I’ve mentioned before that I enjoy visiting other people’s gardens. They’re a great source of both pleasure and inspiration. One of my favourites to visit is the lovely garden created by the late Beth Chatto at Elmstead Market in Essex.
Fortunately for me, I live in the neighbouring county (Suffolk) and I’ve been able to visit the Beth Chatto Garden many times over recent years. But my first visit to the garden was much earlier, while I was still living in Scotland. At the time I was still fairly new to gardening and Mrs Chatto’s book, ‘The Green Tapestry’ had just come out. The book soon became one of my most relied-on sources of information about how to create a garden, so it was a great treat to actually be able to visit the garden that had inspired it.
As you walk into the main part of the gardens, your eye is caught by a series of four large ponds that form the impressive centrepiece of the garden. The water-garden was created to take advantage of water coming from a natural spring and to solve the problem of what would otherwise be heavy, waterlogged ground. The results are beautiful and invite you to wander and linger or just have a seat on one of the benches and relax.
It was late spring when we visited and there was new growth everywhere. The garden changes a lot with the seasons and can be dramatically different when the plants have grown to their full size later in the year. Our previous visit had been last autumn, so this felt like quite a contrast, with everything very fresh and green and full of promise for the summer.
Many of the plants here are familiar to me from Scottish gardens – candelabra primulas, gunnera and ferns particularly – but sadly they won’t grow well in my own very hot and dry garden. (One of the things I learned through reading Beth Chatto’s books was the importance of choosing the right plant for the situation. I’m afraid I condemned a few plants to a slow death by putting them in entirely the wrong place in my earlier gardening days!)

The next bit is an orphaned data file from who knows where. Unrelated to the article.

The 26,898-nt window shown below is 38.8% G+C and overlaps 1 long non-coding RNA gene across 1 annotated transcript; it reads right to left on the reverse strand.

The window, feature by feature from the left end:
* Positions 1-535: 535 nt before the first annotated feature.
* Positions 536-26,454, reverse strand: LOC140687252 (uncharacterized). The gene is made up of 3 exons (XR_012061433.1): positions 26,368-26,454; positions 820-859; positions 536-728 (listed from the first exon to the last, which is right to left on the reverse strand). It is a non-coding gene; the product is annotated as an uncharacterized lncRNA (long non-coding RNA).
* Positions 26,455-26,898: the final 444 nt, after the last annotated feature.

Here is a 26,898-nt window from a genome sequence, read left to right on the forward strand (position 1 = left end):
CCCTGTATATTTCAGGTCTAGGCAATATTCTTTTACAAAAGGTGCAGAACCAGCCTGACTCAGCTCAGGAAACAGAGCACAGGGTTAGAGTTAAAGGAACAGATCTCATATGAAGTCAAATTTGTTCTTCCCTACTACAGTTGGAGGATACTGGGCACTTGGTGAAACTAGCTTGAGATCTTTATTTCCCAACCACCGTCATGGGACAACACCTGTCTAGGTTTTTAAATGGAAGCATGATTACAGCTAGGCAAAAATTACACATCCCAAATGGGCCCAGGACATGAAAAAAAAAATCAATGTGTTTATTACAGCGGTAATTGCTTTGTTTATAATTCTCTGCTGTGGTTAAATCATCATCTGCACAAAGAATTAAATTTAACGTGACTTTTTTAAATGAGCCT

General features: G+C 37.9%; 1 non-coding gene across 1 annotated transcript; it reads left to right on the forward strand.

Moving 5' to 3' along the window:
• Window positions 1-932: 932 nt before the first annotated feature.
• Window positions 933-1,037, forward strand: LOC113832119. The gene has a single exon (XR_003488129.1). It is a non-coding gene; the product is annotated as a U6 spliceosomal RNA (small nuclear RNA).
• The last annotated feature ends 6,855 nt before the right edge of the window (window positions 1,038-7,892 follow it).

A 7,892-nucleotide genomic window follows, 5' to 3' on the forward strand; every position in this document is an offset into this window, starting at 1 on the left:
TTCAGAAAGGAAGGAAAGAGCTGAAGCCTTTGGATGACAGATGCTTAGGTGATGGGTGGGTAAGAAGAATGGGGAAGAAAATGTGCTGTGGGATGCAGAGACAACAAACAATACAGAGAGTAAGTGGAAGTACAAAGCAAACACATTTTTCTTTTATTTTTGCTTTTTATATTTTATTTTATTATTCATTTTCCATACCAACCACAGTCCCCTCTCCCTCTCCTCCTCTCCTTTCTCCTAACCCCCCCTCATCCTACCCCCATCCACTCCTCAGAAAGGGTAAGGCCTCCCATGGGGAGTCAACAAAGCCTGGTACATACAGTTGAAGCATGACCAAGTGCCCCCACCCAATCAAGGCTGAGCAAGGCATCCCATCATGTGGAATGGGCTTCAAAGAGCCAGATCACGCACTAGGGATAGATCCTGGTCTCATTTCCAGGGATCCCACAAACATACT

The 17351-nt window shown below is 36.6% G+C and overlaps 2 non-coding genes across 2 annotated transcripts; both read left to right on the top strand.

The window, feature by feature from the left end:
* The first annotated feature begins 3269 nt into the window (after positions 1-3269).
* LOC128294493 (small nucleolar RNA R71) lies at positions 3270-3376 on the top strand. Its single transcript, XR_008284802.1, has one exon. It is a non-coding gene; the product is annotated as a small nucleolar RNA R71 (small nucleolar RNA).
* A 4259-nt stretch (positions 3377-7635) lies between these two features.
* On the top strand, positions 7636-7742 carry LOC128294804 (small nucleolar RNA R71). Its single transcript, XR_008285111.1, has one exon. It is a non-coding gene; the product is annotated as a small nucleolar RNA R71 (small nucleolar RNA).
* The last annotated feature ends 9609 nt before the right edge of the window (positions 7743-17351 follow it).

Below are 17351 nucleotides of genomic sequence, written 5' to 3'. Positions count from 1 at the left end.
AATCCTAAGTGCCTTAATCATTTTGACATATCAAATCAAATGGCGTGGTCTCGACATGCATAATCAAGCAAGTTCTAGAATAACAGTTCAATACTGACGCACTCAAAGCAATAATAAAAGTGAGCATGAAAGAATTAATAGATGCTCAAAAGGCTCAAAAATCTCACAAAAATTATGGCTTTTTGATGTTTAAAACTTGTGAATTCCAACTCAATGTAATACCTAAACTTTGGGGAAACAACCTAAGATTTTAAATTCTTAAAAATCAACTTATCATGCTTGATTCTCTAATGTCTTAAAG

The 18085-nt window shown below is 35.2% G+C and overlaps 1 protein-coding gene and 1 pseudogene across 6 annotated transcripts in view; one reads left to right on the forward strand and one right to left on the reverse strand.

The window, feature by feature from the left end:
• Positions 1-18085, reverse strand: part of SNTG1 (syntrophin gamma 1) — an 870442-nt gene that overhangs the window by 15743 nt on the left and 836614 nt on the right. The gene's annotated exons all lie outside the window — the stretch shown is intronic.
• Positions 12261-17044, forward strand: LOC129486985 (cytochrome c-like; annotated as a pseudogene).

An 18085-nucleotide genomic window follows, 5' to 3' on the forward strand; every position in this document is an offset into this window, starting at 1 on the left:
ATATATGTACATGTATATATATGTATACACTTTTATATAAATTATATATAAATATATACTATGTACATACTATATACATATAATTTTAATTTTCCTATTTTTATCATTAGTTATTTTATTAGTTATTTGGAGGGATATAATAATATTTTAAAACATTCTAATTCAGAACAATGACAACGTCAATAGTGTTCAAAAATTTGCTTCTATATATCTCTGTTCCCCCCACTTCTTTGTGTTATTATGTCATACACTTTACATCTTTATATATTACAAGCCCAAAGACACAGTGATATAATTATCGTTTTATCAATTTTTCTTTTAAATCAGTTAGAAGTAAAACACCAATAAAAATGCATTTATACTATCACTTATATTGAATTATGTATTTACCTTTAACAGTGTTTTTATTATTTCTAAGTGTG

The planting in the garden is a delight. I love to see the way texture and shape are contrasted (as in the photo above). Actually, I’d really like to grow Arum italicum ‘Pictum’ in my own garden because the lines on the leaves make it a great subject for black and white photographs. (The wild arum keeps popping up here, so it should do well enough.)
Our visit to the Beth Chatto Garden was partly prompted by wanting to get ideas for making a pond in our own garden. (OK, so our pond will be absolutely tiny in comparison, but you might as well look for inspiration from the best!) And there’s a nursery at the garden, so inspiration can easily turn into a few plants to take home with you…
Of course, there are plenty of familiar plants that I can (and do) grow, like the alliums, camassia and forget-me-nots in the border above. And then there’s the plants that I could grow when I lived in Scotland, like the rhododendron below. (Ah, now I really wish I could grow that here!)
The gardens have far more than I can possibly describe here. There appears to be just about any habitat that you can think of – water garden, woodland, shady areas and the sunny scree beds. And then there’s the famous gravel garden with its drought-tolerant planting – it has been a great source of inspiration for our own very dry garden. It’s a garden that I feel I can thoroughly recommend to anyone visiting this area, at any time of year. There’s a nursery and a good tearoom too, so you can easily spend a few hours here.
As you will probably know if you read gardening papers or magazines, Beth Chatto passed away in May this year, aged 94. She has been an inspiration to many and I know that a lot of my own enthusiasm for gardening has come from reading her books. I feel that her legacy is not just in the beautiful gardens that she has created, but also in the love of plants and the understanding and knowledge of them that she has shared with other gardeners.